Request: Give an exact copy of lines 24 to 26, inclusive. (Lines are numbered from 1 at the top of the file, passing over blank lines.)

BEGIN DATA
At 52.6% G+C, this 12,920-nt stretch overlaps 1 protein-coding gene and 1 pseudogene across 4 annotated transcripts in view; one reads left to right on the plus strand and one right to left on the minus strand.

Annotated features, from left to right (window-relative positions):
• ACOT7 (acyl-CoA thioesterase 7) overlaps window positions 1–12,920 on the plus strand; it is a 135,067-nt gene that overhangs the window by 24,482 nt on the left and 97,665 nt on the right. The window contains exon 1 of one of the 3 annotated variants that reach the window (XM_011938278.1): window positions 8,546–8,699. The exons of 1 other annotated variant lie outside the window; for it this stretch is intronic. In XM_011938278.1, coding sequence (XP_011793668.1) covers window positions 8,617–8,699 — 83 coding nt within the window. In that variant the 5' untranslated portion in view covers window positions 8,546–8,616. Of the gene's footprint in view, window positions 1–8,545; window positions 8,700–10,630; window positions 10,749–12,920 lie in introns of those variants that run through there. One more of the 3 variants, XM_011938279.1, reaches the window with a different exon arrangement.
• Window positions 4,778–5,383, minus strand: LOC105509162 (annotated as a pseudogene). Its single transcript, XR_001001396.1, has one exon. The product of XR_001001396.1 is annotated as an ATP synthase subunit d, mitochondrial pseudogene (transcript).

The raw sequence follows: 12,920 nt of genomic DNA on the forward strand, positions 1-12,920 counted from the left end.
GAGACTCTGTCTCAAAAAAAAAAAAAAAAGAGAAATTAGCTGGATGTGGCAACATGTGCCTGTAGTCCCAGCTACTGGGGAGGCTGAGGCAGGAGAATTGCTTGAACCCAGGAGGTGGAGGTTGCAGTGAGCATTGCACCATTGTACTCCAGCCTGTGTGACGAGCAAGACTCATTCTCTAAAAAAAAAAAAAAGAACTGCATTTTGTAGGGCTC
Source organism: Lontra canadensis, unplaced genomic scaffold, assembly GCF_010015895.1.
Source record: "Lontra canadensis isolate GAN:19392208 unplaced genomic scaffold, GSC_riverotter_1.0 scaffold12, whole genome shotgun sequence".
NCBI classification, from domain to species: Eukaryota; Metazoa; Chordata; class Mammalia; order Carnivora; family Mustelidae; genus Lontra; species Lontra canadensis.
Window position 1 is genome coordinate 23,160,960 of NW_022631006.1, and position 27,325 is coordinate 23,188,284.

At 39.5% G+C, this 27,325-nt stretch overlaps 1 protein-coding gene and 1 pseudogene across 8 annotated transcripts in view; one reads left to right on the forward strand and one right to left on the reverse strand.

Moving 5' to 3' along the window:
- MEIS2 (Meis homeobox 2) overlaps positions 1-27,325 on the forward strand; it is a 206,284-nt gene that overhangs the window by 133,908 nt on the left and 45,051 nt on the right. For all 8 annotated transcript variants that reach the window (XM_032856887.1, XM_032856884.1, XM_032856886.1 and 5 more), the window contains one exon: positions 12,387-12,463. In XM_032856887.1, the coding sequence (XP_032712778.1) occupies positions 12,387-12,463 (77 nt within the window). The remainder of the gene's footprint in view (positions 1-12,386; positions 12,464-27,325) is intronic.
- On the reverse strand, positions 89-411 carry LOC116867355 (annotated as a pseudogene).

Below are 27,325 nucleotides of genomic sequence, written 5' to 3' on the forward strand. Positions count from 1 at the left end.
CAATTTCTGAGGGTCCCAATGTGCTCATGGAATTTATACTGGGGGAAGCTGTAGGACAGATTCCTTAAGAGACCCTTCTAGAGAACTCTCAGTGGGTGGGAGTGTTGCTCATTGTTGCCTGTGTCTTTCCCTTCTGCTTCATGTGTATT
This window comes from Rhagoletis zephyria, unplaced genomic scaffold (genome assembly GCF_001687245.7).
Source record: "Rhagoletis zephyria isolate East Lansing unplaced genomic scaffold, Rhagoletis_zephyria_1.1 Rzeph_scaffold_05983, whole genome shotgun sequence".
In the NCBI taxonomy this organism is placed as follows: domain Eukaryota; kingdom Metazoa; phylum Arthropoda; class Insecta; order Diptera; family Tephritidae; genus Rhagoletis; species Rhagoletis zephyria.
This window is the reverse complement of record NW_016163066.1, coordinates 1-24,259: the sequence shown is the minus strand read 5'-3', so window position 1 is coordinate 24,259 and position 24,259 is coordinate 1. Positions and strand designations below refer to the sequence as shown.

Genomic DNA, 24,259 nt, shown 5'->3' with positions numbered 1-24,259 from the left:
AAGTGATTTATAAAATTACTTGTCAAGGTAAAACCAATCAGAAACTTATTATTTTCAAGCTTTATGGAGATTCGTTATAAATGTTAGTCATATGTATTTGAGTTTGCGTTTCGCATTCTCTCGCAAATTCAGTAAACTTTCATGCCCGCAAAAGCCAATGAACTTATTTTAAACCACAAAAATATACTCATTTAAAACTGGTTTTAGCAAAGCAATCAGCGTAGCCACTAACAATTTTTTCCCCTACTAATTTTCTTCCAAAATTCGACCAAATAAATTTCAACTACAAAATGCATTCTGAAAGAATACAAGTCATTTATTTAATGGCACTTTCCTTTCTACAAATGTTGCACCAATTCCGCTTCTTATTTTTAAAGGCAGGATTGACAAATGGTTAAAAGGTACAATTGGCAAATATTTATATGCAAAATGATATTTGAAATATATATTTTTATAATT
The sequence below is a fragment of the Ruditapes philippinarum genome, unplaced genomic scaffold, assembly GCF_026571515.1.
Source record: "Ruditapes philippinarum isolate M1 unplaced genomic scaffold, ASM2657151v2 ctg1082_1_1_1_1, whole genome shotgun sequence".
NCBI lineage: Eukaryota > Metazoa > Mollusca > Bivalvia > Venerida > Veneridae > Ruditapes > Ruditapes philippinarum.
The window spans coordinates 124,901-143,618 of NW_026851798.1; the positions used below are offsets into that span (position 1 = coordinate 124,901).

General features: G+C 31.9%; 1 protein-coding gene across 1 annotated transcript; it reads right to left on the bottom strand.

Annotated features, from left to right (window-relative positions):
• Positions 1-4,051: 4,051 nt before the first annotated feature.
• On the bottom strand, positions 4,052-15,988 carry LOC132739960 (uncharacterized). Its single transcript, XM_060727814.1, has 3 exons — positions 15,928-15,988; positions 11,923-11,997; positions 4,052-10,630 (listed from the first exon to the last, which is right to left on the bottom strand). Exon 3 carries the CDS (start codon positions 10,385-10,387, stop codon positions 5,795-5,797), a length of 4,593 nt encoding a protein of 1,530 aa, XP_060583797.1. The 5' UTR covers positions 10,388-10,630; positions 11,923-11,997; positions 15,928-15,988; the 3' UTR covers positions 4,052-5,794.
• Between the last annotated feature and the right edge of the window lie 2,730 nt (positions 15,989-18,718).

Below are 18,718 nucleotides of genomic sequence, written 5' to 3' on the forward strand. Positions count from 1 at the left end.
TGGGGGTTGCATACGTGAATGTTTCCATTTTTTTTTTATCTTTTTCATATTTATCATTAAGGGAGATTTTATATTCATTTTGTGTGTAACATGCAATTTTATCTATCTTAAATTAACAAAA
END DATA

Source record: "Ruditapes philippinarum isolate M1 unplaced genomic scaffold, ASM2657151v2 ctg1082_1_1_1_1, whole genome shotgun sequence".
NCBI lineage: Eukaryota > Metazoa > Mollusca > Bivalvia > Venerida > Veneridae > Ruditapes > Ruditapes philippinarum.
The window spans coordinates 124,901-143,618 of NW_026851798.1; the positions used below are offsets into that span (position 1 = coordinate 124,901).